During the height of COVID-19, with everything shut down, Elzy found himself looking for ways to stay active and in shape. His brother had told him repeatedly that if he wanted to play in college and beyond, he had to keep both his body and mind prepared because the work only increases. It felt like the world had come to a halt, but Elzy couldn’t slack on his plan.
With options pretty slim, he started working out in an alley in Englewood with a coach from nearby Ogden Park. One day Elzy received a call from Hughes, who is also a performance coach, to join him for training in River North. Elzy and a Simeon teammate decided to go.
“Before that I’d seen him,” Elzy said of Hughes, who spent time in training camp with three NFL teams, including the Chicago Bears in 2014. “I knew of him but I’d never worked with him. After that we’ve been locked in ever since. And Kofi … he really inspires me. He changed my whole point of view about what I’m doing because at first I wasn’t really reading the Bible or none of that, but he told me his story and I was like, ‘Wow, you really inspire me.’
“He did everything I’m trying to do. He went D1, but in high school (at Indianapolis Central) he wasn’t as popular. He only received one offer. He went to that school, he made it to the league, but he did some things that weren’t good and it hurt him.”
In Elzy, Hughes found a young man with promise, and Elzy found a mentor who had walked the path already. Someone who understood his plan and wanted to help him get there. But for that to happen, Elzy needed him around more often. Every day. It was their bond that led to Hughes joining Simeon coach Dante Culbreath’s staff as a wide receivers coach.
Culbreath, who has coached at Simeon for 20 years, describes Elzy as tenacious, explosive, smart and a “high-character guy.” He recalled two years ago when he realized Elzy was going to break out.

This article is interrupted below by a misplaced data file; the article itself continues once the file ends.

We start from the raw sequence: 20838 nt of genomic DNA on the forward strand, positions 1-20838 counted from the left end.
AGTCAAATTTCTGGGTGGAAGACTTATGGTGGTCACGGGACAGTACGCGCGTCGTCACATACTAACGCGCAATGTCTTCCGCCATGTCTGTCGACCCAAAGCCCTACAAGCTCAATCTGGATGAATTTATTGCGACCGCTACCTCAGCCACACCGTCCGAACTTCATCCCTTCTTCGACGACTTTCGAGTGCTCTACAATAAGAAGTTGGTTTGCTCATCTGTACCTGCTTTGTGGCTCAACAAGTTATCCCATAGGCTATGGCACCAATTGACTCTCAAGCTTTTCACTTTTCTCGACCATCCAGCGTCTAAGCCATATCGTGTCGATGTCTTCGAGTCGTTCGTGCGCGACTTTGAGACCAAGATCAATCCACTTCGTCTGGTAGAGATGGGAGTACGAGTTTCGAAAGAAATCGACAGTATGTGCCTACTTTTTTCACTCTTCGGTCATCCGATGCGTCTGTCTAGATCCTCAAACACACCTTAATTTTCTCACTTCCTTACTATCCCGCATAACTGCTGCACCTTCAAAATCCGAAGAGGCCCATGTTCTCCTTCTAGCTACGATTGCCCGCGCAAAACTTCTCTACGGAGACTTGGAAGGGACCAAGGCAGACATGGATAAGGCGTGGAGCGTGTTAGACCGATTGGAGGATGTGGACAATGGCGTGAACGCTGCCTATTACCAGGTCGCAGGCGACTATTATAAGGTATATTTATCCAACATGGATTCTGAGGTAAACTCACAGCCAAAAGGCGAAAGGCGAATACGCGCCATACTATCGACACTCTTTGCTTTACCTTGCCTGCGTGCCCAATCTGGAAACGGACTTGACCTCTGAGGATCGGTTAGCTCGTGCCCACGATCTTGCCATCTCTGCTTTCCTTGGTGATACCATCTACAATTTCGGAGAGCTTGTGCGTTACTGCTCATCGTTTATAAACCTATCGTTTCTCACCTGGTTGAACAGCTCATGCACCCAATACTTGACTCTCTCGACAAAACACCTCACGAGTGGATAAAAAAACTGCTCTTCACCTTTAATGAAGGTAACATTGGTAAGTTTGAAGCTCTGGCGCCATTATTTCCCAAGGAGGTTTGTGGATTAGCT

“Elzy made some critical catches at critical times,” Culbreath said, “and I turned to one of our coaches and said, ‘Oh, man, this kid is dynamic.’ I knew that he was going to be a very, very phenomenal athlete.
“(What makes Malik special) is his ability to catch big balls, his ability to get open. And if he’s not open, he’s one of those players that make a way out of no way. He just comes up with the ball.
“He’s our motivation. He plays by example. He’s going to try to outwork everybody.”
Simeon went 12-1 in Elzy’s final season, winning the Chicago Public League title and the Prep Bowl. Now he has a decision to make.
Elzy committed to Cincinnati in June, but the more he thought about it, the less certain he became.
“They always said, ‘Go with your gut, it won’t do you wrong,’” Elzy said. “I couldn’t sleep because I was just thinking, ‘Did I make the right decision?’ At the end of the day, no disrespect to Cincinnati, but it just didn’t feel like the right choice.”
In October, Elzy made the difficult decision to reopen his recruitment. Every day he gets asked where he’s going to play football next year, and every day he says he doesn’t know.
But everyone will know after Saturday’s announcement, and it’s a choice he feels good about.
“Ever since I was a kid, I always told (my family) I’m going to the NFL,” Elzy said. “It wasn’t a question. It was a statement: I’m going to the NFL. No question about it. It’s going to mean a lot to them. Once they see it, there’s going to be real tears. That moment when I get drafted? It’s going to be crazy, but I’ve got to get back to work.”
It’s all part of Elzy’s plan.